– Shayna
    Commented Mar 11, 2019 at 16:33
  • Add " " around *.$(SRCEXT) so find will look the source files recursively (line 26)
    – Shlomo Fel
    Commented Oct 17, 2020 at 12:18
  • 2
    When making target resources use cp -r to recursively copy and copy $(RESDIR)/. without the *, so if the resources directory is empty it will still work
    – Shlomo Fel
    Commented Oct 17, 2020 at 13:16
  • 1
    Do NOT use cp -r to copy recursively. -r is a historic option that should not be used anymore. Use cp -R if you want to copy recursively.
    – ryandesign
    Commented Sep 24, 2023 at 15:36

The VPATH lines are wrong, they should be

vpath %.c  src
vpath %.h  src

i.e. not capital and without the = . As it is now, it doesn't find the .h file and thinks it is a target to be made.


In general, you either have to specify $(OBJDIR) on the left hand side of all the rules that place files in $(OBJDIR), or you can run make from $(OBJDIR). VPATH is for sources, not for objects.

Take a look at these two links for more explanation, and a "clever" workaround.

  • 2
    Actually, this is the best answer. Funny how it had zero upvotes (before mine), while all the desperate, incomplete, broken etc. attempts have it all... ;) Thanks, Theo B., saved some hours for me!
    – Sz.
    Commented Oct 24, 2015 at 18:01

Build from the output directory

Instead of building from the top-level directory, build from the output directory. You can access the source directories by setting the vpath. This option has the advantage that the built-in rules can be used.


mkdir -p obj
cp Makefile.template obj/Makefile
cd obj
make "$*"


.SUFFIXES: .c .o

VPATH=%.c ../src
VPATH=%.h ../src

objects=kumain.o kudlx.o kusolvesk.o kugetpuz.o kuutils.o \
  kurand.o kuASCboard.o kuPDFs.o kupuzstrings.o kugensud.o \

ku : $(objects)

$(objects) : ku.h kudefines.h kuglobals.h kufns.h

.PHONY: clean
clean :
  rm $(objects)

The disadvantage is that error messages do not match the CWD. This can be solved by skipping build.sh and directly building from the obj directory.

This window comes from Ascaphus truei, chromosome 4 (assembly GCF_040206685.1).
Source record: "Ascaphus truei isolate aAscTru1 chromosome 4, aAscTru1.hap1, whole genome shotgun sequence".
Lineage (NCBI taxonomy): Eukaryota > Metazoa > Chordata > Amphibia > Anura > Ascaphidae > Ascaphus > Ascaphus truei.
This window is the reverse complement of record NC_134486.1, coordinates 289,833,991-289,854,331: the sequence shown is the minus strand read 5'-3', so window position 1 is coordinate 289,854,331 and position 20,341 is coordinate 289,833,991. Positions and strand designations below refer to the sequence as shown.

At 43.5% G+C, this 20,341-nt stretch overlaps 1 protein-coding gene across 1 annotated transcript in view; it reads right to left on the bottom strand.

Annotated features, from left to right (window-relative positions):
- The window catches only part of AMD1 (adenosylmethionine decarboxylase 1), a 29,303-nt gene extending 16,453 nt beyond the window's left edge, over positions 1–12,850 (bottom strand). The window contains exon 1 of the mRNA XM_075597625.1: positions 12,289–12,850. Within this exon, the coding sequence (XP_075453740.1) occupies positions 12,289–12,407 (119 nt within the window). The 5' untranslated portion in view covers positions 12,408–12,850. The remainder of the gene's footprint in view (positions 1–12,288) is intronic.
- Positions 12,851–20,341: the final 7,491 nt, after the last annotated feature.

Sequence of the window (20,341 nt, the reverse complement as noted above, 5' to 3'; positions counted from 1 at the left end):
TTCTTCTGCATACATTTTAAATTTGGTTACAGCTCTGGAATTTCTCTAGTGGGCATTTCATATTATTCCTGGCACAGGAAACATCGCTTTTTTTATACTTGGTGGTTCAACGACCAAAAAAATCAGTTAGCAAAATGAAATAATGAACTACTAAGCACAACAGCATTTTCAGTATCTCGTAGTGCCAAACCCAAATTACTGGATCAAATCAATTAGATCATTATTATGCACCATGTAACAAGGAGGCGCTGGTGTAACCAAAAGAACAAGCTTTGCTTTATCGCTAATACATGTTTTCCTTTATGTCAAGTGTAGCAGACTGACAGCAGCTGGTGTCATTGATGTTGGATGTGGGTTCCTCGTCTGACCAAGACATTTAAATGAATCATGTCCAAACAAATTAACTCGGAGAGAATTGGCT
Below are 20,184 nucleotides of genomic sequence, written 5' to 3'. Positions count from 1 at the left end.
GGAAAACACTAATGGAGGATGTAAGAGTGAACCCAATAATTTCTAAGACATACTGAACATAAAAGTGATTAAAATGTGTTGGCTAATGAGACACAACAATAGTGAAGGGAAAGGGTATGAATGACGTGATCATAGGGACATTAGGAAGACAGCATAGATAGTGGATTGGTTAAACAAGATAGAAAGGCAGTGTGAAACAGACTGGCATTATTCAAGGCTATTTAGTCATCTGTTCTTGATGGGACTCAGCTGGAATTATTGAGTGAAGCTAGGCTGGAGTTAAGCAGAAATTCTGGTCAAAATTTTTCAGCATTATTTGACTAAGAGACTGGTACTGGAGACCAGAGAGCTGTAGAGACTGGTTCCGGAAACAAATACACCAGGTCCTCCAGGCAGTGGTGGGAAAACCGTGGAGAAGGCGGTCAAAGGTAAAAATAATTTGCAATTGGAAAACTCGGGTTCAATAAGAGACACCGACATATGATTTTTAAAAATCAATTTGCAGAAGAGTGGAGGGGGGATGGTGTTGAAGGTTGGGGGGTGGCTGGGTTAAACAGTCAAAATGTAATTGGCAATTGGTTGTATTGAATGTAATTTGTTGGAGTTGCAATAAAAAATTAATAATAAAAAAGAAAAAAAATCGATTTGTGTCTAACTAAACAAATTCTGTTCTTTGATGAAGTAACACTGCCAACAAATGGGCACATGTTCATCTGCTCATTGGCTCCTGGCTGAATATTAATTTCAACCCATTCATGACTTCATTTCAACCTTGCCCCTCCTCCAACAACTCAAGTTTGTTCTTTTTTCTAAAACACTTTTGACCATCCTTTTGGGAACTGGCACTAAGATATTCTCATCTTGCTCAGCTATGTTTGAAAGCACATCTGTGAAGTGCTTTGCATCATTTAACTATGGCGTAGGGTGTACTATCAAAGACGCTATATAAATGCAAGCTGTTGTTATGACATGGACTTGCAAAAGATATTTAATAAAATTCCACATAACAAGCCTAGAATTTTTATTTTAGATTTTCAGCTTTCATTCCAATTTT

Another advantage of this approach is that it's somewhat popular. cmake works in a similar fashion.

Create Rule based on output option

The following solution isn't nice in my opinion, as I really love the built-in rules. However, GNU make doesn't support something like vpath for output directories. And the built-in rules cannot match, as the % in %.o would match obj/foo of obj/foo.o, leaving make with a search in vpath %.c src/ for stuff like src/obj/foo.c, but not src/foo.c.

But this is as close to the built-in rules as you can get, and therefore to my best knowledge the nicest solution that's available.

$(OBJDIR)/%.o: %.c
        $(COMPILE.c) $(OUTPUT_OPTION) $<

Explanation: $(COMPILE.c) $(OUTPUT_OPTION) $< actually is how .c.o is implemented, see http://git.savannah.gnu.org/cgit/make.git/tree/default.c (and it's even mentioned in the manual)

Besides, if $(OBJDIR) would only ever contain auto-gererated files, you could create it on-the-fly with an order-only prerequisite, making the clean rule slightly simpler:

        mkdir -p $(OBJDIR)

$(OBJDIR)/%.o: %.c | $(OBJDIR)
        $(COMPILE.c) $(OUTPUT_OPTION) $<

.PHONY: clean
        $(RM) -r $(OBJDIR)

This requires that the feature order-only is available, which you can check using $(filter order-only, $(.FETAURES)). I've checked on Kubuntu 14.04 GNU make 3.81 and OpenSUSE 13.1 GNU make 3.82. Both were built with order-only enabled, and am now left puzzled why Kubuntu 14.04 comes with an older version of GNU make than OpenSUSE 13.1. Anyways, gonna download make 4.1 now :)


For anyone that is working with a directory style like this:

    > src
        > pkgA     
        > pkgB
    > bin
        > pkgA
        > pkgB

The following worked very well for me. I made this myself, using the GNU make manual as my main reference; this, in particular, was extremely helpful for my last rule, which ended up being the most important one for me.

My Makefile:

PROG := sim
CC := g++